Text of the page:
I now must say he had no true regard for me. I am quite distressed. I can only think myself a fool for believing otherwise. And to have my wishes so openly known by all my friends and family! He undoubtedly desired to leave the neighbourhood to avoid such rumours. I cannot blame him in the least for having a care about the credit of his name.
I know you will sit and think that it was all designedly done, but for what purpose? What could either the brother or the sister gain by making me believe in their affections? No, let me blame myself. I hope I was not so vain as to imagine this preference, perhaps though I only saw what I wished to see.
I hope this reaches you before you depart for London. I long to have my dearest sister with me.
Elizabeth had never felt so much rage before in her life. Miss Bingley and her brother gave Jane the cut direct in a shop! Fortunately, it seemed there had been no witnesses but the very thought! Jane would excuse it though.
In the weeks since Mr. Bingley’s departure, Elizabeth had tried hard to reconcile the Mr. Bingley, whom she knew to be kind-hearted, with his treatment of Jane and friendship with Mr. Darcy. Jane would never listen to her arguments. Every time Elizabeth attempted to say perhaps Bingley was less than reliable, she was shushed. To Jane, anyone she loved or esteemed must be without fault.
Elizabeth rather saw faults in everyone. If not of character, then of circumstance. The charming Militia officer, Mr. Wickham, and his poor prospects served as an example. Of course, that resided squarely at Mr. Darcy’s feet. As repining the impossible benefitted nothing, Elizabeth had never let Wickham into her heart. She would always wish him the best and count him as a friend. Elizabeth even championed his courtship of the newly wealthy Miss Mary King in Meryton. After all, handsome young men must have something to live on as well as the plain.
All this thought of gentlemen irked Elizabeth. “What are men to rocks and mountains?” she said as she entered the edges of Meryton.
Reaching the outskirts of town, Elizabeth kicked a rock for good measure and instantly regretted it. Pain pierced her foot. Limping to an alley where she could slip off her boot and rub her sore toes, she was surprised to hear familiar voices of several of the officers carry from around the bend. What were they doing gathering in an alley?
“She wasn’t much to look at, but she was enthusiastic enough,” Captain Carter said.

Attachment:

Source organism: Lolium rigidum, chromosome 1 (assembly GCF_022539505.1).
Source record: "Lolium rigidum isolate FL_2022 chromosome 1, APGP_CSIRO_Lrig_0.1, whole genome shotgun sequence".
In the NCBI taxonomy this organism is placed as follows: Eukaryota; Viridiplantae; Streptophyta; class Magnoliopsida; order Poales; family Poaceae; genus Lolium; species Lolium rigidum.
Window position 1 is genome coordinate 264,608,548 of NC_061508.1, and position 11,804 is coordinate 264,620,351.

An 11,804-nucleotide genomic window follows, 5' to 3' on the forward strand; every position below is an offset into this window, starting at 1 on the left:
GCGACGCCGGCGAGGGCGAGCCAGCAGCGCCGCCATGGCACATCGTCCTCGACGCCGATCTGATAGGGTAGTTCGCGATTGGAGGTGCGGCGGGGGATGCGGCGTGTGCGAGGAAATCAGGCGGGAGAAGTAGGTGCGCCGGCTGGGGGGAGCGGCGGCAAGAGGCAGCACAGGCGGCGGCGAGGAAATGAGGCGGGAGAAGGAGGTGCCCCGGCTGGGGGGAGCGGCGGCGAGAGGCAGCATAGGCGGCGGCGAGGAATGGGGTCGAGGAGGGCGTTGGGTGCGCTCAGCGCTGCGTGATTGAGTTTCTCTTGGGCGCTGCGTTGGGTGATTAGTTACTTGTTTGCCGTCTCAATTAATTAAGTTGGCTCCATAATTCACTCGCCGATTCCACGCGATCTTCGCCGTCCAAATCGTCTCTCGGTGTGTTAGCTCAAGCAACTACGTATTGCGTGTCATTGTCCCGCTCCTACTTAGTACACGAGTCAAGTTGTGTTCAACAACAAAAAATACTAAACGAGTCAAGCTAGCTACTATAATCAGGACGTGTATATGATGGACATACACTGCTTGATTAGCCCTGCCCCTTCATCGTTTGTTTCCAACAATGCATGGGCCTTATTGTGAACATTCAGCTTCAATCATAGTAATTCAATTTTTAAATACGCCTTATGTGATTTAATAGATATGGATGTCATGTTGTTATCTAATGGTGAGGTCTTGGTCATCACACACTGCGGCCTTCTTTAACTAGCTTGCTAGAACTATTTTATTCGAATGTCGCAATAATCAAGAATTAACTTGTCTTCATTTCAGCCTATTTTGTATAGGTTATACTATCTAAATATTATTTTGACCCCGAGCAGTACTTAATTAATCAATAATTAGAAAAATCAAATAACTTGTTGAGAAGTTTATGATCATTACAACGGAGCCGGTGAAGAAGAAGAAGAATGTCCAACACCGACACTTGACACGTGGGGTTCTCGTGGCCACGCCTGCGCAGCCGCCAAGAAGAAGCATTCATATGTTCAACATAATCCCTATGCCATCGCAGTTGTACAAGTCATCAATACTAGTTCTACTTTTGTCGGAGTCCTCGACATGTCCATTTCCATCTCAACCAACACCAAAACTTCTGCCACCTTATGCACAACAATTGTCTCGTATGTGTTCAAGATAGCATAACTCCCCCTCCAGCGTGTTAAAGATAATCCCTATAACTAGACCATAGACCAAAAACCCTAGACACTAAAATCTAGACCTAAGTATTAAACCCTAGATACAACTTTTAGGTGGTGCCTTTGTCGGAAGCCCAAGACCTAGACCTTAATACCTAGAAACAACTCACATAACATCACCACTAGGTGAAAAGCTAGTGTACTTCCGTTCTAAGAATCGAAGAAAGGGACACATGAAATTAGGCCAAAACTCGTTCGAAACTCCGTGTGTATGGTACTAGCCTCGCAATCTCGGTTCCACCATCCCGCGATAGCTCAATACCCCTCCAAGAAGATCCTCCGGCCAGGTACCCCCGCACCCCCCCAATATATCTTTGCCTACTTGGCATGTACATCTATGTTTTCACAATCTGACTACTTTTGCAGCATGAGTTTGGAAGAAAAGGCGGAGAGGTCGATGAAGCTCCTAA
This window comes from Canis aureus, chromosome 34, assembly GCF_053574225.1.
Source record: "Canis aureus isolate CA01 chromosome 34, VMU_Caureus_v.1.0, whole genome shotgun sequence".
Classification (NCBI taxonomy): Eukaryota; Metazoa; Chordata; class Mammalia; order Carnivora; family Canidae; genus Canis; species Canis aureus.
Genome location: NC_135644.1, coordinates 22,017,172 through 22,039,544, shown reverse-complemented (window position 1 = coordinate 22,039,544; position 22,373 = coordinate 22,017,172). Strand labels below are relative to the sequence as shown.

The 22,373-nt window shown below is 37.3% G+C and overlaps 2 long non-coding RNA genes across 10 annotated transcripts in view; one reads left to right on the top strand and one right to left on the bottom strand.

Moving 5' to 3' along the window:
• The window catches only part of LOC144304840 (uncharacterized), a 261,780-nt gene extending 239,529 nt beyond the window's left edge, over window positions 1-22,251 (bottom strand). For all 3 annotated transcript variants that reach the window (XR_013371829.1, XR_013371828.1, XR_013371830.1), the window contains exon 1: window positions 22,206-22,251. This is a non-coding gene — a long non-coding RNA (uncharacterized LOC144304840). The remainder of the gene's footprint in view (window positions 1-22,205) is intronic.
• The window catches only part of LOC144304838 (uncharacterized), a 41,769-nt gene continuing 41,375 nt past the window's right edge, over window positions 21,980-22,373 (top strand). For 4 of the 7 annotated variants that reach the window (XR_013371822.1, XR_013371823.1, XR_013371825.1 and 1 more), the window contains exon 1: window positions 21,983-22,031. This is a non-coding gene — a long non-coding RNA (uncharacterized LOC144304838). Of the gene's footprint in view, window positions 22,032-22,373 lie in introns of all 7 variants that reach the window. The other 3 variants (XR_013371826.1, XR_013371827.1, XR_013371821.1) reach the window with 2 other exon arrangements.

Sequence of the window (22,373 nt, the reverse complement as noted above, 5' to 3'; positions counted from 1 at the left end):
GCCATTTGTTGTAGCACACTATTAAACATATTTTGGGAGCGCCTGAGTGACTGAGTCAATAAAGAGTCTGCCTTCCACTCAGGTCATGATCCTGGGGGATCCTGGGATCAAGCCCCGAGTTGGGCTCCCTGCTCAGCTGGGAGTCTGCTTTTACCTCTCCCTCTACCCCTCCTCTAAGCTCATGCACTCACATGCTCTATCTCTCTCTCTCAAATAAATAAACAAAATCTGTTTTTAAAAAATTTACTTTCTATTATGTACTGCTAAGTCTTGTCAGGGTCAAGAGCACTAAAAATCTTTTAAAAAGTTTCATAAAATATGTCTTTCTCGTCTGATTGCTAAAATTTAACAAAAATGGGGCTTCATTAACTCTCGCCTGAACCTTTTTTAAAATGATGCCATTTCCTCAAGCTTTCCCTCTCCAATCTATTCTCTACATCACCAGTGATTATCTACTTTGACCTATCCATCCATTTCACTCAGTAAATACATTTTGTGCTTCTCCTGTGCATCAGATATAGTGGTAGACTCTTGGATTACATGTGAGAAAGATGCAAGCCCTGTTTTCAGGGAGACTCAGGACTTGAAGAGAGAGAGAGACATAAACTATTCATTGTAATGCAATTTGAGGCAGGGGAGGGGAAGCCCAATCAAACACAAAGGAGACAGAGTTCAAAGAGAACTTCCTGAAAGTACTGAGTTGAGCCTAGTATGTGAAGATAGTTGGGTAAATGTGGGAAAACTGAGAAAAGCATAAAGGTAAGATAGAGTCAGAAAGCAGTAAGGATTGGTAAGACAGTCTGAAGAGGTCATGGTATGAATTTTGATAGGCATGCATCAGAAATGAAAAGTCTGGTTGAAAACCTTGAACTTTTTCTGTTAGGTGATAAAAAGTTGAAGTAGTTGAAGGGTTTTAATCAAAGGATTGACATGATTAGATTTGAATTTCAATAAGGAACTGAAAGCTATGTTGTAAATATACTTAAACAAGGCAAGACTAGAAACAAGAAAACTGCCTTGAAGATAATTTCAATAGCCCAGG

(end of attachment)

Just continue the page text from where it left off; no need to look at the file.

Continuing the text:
“Most bar maids turned whores are for a few quid,” Mr. Wickham said and joined in with the laughter his words caused.
Elizabeth did not quite know what they were talking about, but it sounded coarse.
“And here I thought my equipment made her randy,” Mr. Denny said and another round of laughter ensued.
Instinctively, Elizabeth did not care for it. She was turning to limp away when she heard reason to stay.
“No, I don’t partake in that sort of sport,” Wickham said. “Now, Longbourn, there’s some apples ready for the picking.”
Elizabeth’s cheeks flushed. Increasingly, she began to believe they spoke of carnal things and that connected with five gentlewomen in the same manner they spoke of a bar maid could never be a good thing.
“Too marriage-minded over there,” Denny warned.
“So much the easier then. A true seducer can turn a phrase just so a lady expects a marriage proposal but all she’s gotten is a tumble instead,” Wickham said.
“The Bennet chits are let on a loose leash. Their mother practically throws them at young men,” Carter said.
“Must be why that Bingley fellow ran off just after his ball,” Denny said. “A shame too. Chap certainly knew how to throw a good party.”
“And best of all, their father is too loose in the pockets to demand satisfaction!”
Elizabeth’s temper began to grow but she knew better than to confront such talk. There was nothing to do but listen to such humiliating talk of her family. She had to wonder at being cursed with such good hearing, however.
“It’s a shame they’re not the heiresses Mary King is,” said Wickham. “Wouldn’t mind keeping Eliza to warm my bed every night, even if she is a bit of a bluestocking.”
Tears sprang to Elizabeth’s eyes to be talked about in such a debased way in addition to the usual insult of bluestocking coming from a gentleman, nay, cad, she had thought friend.
“You’re not the only one who was tempted by her. Mr. Pompous Darcy and that parson danced with her at the ball.”
“That’s old news Carter.”
“Yes, but one of the Netherfield maids is sweet on me,” said Denny, “and she said that Miss Bingley was in fits of jealousy the entire time Miss Elizabeth was at Netherfield. Lucy said Miss Bingley often writes the housekeeper asking for information about the area and the Bennets in particular.”
“Well, there you go, Wickham,” said Captain Carter. “Darcy left because he knew you would win the challenge for Miss Elizabeth’s affections. You ought to claim your prize!” A round of raucous laughter rang out.
“Oh, I have far better idea,” Wickham said but dropped his voice. Elizabeth inched forward to hear better, hoping her boots didn’t scrape against the stone pavement. “Eliza is too intelligent for such a plot, she would know enough to want a real wedding…but Lydia. Lydia I could convince to elope.”
“What do you get out of that?” Carter asked.